11. Bend the Rules

Image by twg studyabroad from Pixabay

“Hang the Code, and hang the rules! They’re more like guidelines anyway.” – Elizabeth Swan (Pirates of the Caribbean)

Every writing rule has exceptions, if you look hard enough. Your story is your own, and you must respect the needs of your world, your scene, your characters, and yourself as author – but do so consciously and with purpose. Learn the rules so you may bend them to your will.

12. Practise, Practise, Practise

No artist ever masters their craft without practice. Want to write great dialogue? Then you have to write great dialogue.

A fantastic way to practise is to rewrite bad dialogue. We’ve all read books (or seen movies) where we cringe at the characters, fall asleep midway through a scene, or toss the book down in disgust, thinking, “how did this idiotic trite* get published?”

The next time you encounter such a monstrosity, do something about it. Analyse and rewrite the scene the way you think it should be, employing all the elements of great dialogue. Try your hand at a few of these scenes, and before you know it, great dialogue will come much more naturally.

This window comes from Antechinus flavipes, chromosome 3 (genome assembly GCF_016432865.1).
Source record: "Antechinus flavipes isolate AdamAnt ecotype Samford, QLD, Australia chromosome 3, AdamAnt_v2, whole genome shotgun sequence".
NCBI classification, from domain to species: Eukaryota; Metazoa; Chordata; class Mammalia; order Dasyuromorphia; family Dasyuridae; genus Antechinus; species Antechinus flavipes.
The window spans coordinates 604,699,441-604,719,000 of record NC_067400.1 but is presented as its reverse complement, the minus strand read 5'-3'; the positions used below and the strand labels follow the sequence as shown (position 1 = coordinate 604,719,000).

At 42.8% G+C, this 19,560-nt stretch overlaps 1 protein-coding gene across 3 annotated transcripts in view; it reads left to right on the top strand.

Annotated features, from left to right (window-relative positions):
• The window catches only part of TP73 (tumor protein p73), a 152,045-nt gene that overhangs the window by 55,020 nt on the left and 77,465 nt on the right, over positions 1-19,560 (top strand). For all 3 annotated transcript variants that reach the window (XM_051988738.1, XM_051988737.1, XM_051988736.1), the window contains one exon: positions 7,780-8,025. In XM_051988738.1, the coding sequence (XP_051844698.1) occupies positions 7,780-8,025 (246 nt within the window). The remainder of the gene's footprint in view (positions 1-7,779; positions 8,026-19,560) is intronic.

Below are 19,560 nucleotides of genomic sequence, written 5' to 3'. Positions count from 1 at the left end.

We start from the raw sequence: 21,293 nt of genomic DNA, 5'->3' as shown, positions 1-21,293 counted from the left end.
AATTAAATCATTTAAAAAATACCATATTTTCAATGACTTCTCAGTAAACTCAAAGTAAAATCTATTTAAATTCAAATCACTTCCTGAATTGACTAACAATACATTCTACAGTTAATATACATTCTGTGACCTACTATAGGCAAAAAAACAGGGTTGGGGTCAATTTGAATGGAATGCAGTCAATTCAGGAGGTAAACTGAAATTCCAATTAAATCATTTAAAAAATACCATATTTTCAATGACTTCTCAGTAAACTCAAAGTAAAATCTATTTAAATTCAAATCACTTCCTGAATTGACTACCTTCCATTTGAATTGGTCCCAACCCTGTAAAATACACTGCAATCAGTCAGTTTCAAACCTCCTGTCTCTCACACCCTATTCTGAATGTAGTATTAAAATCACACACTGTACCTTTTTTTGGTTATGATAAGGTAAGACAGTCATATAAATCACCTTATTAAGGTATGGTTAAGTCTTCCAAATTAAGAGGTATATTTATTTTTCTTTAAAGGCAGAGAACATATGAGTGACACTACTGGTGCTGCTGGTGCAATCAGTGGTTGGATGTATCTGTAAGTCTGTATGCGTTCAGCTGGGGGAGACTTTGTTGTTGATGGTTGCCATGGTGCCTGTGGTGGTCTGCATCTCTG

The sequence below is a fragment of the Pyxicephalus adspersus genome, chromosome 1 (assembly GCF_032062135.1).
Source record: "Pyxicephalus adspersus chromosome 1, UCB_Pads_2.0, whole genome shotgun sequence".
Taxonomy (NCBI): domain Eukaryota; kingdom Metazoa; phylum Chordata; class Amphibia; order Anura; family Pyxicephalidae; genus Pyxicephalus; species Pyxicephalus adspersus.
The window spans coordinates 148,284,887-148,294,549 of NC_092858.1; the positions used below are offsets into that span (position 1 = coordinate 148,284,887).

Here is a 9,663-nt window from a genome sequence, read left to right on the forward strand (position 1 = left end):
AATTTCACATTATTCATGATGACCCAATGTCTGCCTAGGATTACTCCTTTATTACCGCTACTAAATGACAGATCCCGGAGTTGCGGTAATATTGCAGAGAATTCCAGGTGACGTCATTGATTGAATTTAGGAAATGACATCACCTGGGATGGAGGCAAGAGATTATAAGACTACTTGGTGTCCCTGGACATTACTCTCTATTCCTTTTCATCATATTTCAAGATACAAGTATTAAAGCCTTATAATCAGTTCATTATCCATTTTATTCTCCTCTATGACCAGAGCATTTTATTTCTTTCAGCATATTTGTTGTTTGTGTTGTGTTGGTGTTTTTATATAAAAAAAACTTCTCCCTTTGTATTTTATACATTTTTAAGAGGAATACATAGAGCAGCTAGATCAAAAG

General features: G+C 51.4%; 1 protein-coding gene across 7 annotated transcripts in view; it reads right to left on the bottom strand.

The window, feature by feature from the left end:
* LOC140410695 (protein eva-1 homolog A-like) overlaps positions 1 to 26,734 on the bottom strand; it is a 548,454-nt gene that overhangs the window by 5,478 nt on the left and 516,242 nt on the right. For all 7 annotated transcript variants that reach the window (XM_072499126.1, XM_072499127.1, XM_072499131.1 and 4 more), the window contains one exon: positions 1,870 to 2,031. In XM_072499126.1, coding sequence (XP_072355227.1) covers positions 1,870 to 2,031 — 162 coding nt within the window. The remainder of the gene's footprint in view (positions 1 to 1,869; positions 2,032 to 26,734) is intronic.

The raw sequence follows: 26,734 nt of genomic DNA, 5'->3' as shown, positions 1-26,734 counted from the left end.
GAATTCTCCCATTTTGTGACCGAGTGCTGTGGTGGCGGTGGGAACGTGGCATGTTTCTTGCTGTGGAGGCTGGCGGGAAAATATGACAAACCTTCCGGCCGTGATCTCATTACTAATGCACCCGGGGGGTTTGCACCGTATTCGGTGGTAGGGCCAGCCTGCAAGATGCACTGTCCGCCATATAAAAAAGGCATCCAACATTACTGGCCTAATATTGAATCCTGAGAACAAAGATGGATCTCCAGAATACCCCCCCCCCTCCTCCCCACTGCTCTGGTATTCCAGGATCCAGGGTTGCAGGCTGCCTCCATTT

*Edited to maintain a pg-13 rating.


All dialogue is motivated by character. Every rule, tip, or technique covered here ultimately comes down to knowing who your characters are and what they want, often better than they know themselves. Build your dialogue to help your characters in the pursuit of their desires.

Above all, enjoy your writing – live in your scenes, love your story, embrace your characters and their motivations, and your dialogue will shine.


Author bio: Adam Jarvis writes fantasy for all ages. He has a handful of short stories published (along with the occasional poem), including in DreamForge Magazine and the Summer of Sci-Fi and Fantasy anthologies. He is working towards publishing his debut novel.